How Cycling Changed My Life

In college I picked up cycling and was addicted. I would go every week for about two years. It was my favorite part of the week! Once I moved to Chicago, I took a break from cycling and focused on strength training in my apartment gym and outdoor runs. I slowly forgot about how cycle made me feel lighter, more powerful and connected.

That is until I reconnected with a high school friend who taught at Cyclebar in the city. I decided to give her class a try. All at once, cycle changed my life all over again. I remembered how it felt to push your limits, to feel like your flying on the bike, and how it felt when your ride connected with the music and nothing else mattered; you have no thoughts, you have no worries, you're just riding. I fell in love all over again. 

I've been a member now for over six months in Chicago. Now, I don't think you need to pay to exercise, but I do think it's important to find a workout that you love. Cycle is that workout for me and purchasing a class pack was what I need at the moment to pursue a hobby I love. 

What's the workout that changed your life? I'd love to chat about it! 

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Original Post Published in August 2015:

I’ve never enjoyed fitness. In fact, I hated it. My parents or friends would have to drag me to the gym or on a jog, which I normally quit about halfway through. I viewed working out and fitness as torture- it was punishment for not being pretty or skinny enough. I’ve always struggled with my body, and even suffered an eating disorder. While I was suffering from an eating disorder, I would work out, but not in a positive way. I pushed myself as punishment. I hated my body. I wasn’t working out for the right reasons.

My view on exercise started changing this summer. I was living with my dad while I was interning in New York for a few months. I decided to give working out another go. I was about to enter my junior year of college and my current lifestyle wasn’t sustainable. The first time he took me running, I immediately regretted my decision to start this fitness journey. I’ve always hated running. It’s just not my thing—or so I thought.

Turns out, I like running. My dad and I started the C25K training program that mixed intervals of running with walking to help build stamina. As much as I hate to admit it, I looked forward to the end of the workday so I could go home and go running. It was a great stress reliever. My dad also purchased a fitbit for my birthday, so I was able to see how many steps I could get during my commute to work (about 4,500 each way if you were curious).

P.S. If you haven't already, you should definitely invest in a fitbit. To purchase one go here. You won't regret it! 

As I returned to school for my junior year, I wanted to continue on my little fitness kick. I didn’t want this to be just a phase; I wanted it to be my lifestyle. My university offers free workout classes during the first week of school. A few of my friends and I went to every class that sounded interesting and fit with our schedules. I quickly fell in love with the classes and purchased a semester pass before the end of the week.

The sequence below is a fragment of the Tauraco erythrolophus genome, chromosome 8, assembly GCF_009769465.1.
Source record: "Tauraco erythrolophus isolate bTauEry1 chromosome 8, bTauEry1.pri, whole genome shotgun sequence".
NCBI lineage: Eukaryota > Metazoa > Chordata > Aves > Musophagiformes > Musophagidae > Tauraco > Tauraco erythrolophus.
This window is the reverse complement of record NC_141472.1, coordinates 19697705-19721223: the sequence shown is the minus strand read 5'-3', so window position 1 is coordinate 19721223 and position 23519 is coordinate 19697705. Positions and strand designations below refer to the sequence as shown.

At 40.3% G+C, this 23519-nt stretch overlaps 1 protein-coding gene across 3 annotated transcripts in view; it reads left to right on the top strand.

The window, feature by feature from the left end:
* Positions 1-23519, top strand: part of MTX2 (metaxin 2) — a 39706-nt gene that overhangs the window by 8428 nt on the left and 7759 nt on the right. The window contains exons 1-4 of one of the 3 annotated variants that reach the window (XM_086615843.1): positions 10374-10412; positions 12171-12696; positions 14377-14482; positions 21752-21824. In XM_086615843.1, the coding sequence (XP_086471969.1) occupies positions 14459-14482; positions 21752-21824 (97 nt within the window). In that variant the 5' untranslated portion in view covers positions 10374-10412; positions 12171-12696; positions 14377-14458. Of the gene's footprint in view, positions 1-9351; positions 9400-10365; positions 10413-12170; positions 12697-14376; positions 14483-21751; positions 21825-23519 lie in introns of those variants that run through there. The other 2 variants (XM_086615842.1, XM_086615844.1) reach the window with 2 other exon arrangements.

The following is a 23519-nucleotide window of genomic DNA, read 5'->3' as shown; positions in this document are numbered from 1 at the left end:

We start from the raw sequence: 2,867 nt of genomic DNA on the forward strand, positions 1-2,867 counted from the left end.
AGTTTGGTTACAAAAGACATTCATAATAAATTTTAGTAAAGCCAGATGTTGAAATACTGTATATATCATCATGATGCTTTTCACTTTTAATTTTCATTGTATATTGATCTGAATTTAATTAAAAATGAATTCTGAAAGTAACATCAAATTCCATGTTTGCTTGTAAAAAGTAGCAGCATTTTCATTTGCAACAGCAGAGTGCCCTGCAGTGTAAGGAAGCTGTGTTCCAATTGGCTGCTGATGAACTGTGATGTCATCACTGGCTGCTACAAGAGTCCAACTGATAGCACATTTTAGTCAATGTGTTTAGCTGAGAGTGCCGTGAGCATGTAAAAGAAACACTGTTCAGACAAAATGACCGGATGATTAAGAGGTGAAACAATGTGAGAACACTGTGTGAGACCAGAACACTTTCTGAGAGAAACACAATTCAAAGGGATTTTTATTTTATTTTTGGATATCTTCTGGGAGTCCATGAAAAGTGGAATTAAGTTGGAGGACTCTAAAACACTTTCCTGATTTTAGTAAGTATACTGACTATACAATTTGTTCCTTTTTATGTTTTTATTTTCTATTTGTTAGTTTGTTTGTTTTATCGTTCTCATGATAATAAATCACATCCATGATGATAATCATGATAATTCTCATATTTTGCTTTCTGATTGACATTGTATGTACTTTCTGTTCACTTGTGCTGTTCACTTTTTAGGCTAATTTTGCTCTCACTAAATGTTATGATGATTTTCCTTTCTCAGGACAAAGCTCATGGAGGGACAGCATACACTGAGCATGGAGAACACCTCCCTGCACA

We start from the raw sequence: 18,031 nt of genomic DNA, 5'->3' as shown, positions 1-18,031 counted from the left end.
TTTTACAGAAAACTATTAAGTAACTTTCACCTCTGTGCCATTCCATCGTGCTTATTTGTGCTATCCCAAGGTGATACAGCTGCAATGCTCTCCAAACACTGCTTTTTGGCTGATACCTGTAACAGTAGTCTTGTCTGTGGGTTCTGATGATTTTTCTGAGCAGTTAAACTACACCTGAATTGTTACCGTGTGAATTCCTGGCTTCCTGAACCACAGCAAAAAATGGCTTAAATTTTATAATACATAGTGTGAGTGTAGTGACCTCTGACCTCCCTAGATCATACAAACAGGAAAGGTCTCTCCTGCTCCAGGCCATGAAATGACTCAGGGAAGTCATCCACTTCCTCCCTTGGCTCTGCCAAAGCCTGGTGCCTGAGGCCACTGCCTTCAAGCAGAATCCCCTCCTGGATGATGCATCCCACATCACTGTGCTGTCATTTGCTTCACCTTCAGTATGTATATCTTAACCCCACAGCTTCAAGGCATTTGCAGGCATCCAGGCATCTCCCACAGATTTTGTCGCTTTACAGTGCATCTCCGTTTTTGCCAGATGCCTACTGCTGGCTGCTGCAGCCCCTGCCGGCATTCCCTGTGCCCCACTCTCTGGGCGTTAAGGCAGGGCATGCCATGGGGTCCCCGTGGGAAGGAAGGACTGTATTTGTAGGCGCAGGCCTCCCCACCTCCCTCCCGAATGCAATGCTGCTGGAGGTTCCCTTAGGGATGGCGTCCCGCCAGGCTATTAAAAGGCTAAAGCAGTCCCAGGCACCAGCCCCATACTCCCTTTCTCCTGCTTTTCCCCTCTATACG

Barre and yoga are among some of my favorite classes, but there was one class in particular that struck a cord with me—cycling. I’ve tried cycling before but always hated it. This time I focused on challenging myself when I went into my first cycling class (of this semester at least). I was pleasantly surprised. The instructor was energetic, encouraging and she pushed each and every one of us. She has this incredible ability to make you feel like she’s talking to only you and it’s just you and her in the cycling studio. Her playlists are also kick-ass, and I look forward to them every week. (Side note: I had to miss cycling class one week for a meeting and I actually cried.)

One thing she said in the first class really stuck with me. She said that we were cycling not because we hate our body, but because we love it.

That goes against everything I had taught myself about fitness. She was right. Fitness is meant to help your body. You push your body, you challenge your body and you make your abs and legs sore because you love your body. You want your body to get stronger. Same goes for eating. You don’t restrict calories because you are punishing yourself. You eat healthy fruits, veggies and unprocessed food because you want to nourish your body. You want it to feel happy. Eating processed foods does nothing but fill your body with unwanted toxins.

Once I had that mental switch, the healthy and active lifestyle became a lot easier. I started enjoying every work out. If I don’t have a fitness class, I still go to the gym to run. I’m not scared of the rec center anymore (sad to say I was before!). I started pushing myself. Just the other day I went for a 3 mile run. It turned into 7 miles, because I just couldn’t stop! I started eating a lot healthier, because frankly, the thought of processed foods makes me sick to my stomach. It’s not because I’m restricting food, or starving myself again, it’s because I know my body appreciates when I eat fresh food like fruits, veggies and lean meats.

I have more energy than ever before. Most mornings, it’s easier to wake up, and I am not a morning person. My body is stronger than I could have ever imagined. I am happy and healthy.

Ever since I changed the way I view fitness, healthy eating and my body, my struggles with my eating disorder have lessened. I haven’t relapsed in over a year, and hardly have thoughts about doing so. I don’t view pro-anorexia sites, I don’t weigh myself on a scale and I don’t count calories. I simply listen to my body. If I feel sluggish, I eat a nutritious meal or go for a workout. If I crave a piece of chocolate, I go for it. My body is the only one I will ever get, and I am determined to keep it happy and healthy.



Fit, fitnessCami Fannin